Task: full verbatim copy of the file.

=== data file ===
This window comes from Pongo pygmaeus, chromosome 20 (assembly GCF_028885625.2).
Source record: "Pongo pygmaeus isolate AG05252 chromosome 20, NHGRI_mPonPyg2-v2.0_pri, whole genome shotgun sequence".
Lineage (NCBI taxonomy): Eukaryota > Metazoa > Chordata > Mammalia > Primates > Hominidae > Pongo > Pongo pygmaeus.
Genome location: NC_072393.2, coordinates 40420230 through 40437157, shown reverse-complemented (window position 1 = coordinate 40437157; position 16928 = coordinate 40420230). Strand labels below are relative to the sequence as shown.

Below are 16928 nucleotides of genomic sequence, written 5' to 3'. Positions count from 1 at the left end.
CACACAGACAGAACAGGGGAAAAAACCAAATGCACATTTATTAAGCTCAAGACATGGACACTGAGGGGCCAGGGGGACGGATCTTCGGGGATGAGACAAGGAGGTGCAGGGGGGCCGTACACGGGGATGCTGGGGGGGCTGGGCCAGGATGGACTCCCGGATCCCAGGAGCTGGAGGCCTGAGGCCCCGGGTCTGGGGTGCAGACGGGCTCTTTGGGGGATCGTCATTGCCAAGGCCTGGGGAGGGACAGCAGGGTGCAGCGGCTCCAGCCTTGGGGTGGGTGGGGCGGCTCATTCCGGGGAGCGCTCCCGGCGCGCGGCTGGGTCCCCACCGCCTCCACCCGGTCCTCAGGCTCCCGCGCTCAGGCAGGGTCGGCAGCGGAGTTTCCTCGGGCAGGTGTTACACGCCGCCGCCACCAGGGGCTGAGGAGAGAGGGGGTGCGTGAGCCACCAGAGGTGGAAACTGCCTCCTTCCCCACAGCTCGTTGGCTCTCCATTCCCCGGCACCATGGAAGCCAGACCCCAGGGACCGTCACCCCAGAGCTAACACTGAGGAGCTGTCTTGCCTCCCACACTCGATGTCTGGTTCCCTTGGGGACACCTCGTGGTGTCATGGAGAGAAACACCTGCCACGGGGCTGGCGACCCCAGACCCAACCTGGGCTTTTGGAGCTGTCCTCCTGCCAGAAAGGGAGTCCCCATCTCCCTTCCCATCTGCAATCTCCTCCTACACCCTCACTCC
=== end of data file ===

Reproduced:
This window comes from Pongo pygmaeus, chromosome 20 (assembly GCF_028885625.2).
Source record: "Pongo pygmaeus isolate AG05252 chromosome 20, NHGRI_mPonPyg2-v2.0_pri, whole genome shotgun sequence".
Lineage (NCBI taxonomy): Eukaryota > Metazoa > Chordata > Mammalia > Primates > Hominidae > Pongo > Pongo pygmaeus.
Genome location: NC_072393.2, coordinates 40420230 through 40437157, shown reverse-complemented (window position 1 = coordinate 40437157; position 16928 = coordinate 40420230). Strand labels below are relative to the sequence as shown.

Below are 16928 nucleotides of genomic sequence, written 5' to 3'. Positions count from 1 at the left end.
CACACAGACAGAACAGGGGAAAAAACCAAATGCACATTTATTAAGCTCAAGACATGGACACTGAGGGGCCAGGGGGACGGATCTTCGGGGATGAGACAAGGAGGTGCAGGGGGGCCGTACACGGGGATGCTGGGGGGGCTGGGCCAGGATGGACTCCCGGATCCCAGGAGCTGGAGGCCTGAGGCCCCGGGTCTGGGGTGCAGACGGGCTCTTTGGGGGATCGTCATTGCCAAGGCCTGGGGAGGGACAGCAGGGTGCAGCGGCTCCAGCCTTGGGGTGGGTGGGGCGGCTCATTCCGGGGAGCGCTCCCGGCGCGCGGCTGGGTCCCCACCGCCTCCACCCGGTCCTCAGGCTCCCGCGCTCAGGCAGGGTCGGCAGCGGAGTTTCCTCGGGCAGGTGTTACACGCCGCCGCCACCAGGGGCTGAGGAGAGAGGGGGTGCGTGAGCCACCAGAGGTGGAAACTGCCTCCTTCCCCACAGCTCGTTGGCTCTCCATTCCCCGGCACCATGGAAGCCAGACCCCAGGGACCGTCACCCCAGAGCTAACACTGAGGAGCTGTCTTGCCTCCCACACTCGATGTCTGGTTCCCTTGGGGACACCTCGTGGTGTCATGGAGAGAAACACCTGCCACGGGGCTGGCGACCCCAGACCCAACCTGGGCTTTTGGAGCTGTCCTCCTGCCAGAAAGGGAGTCCCCATCTCCCTTCCCATCTGCAATCTCCTCCTACACCCTCACTCC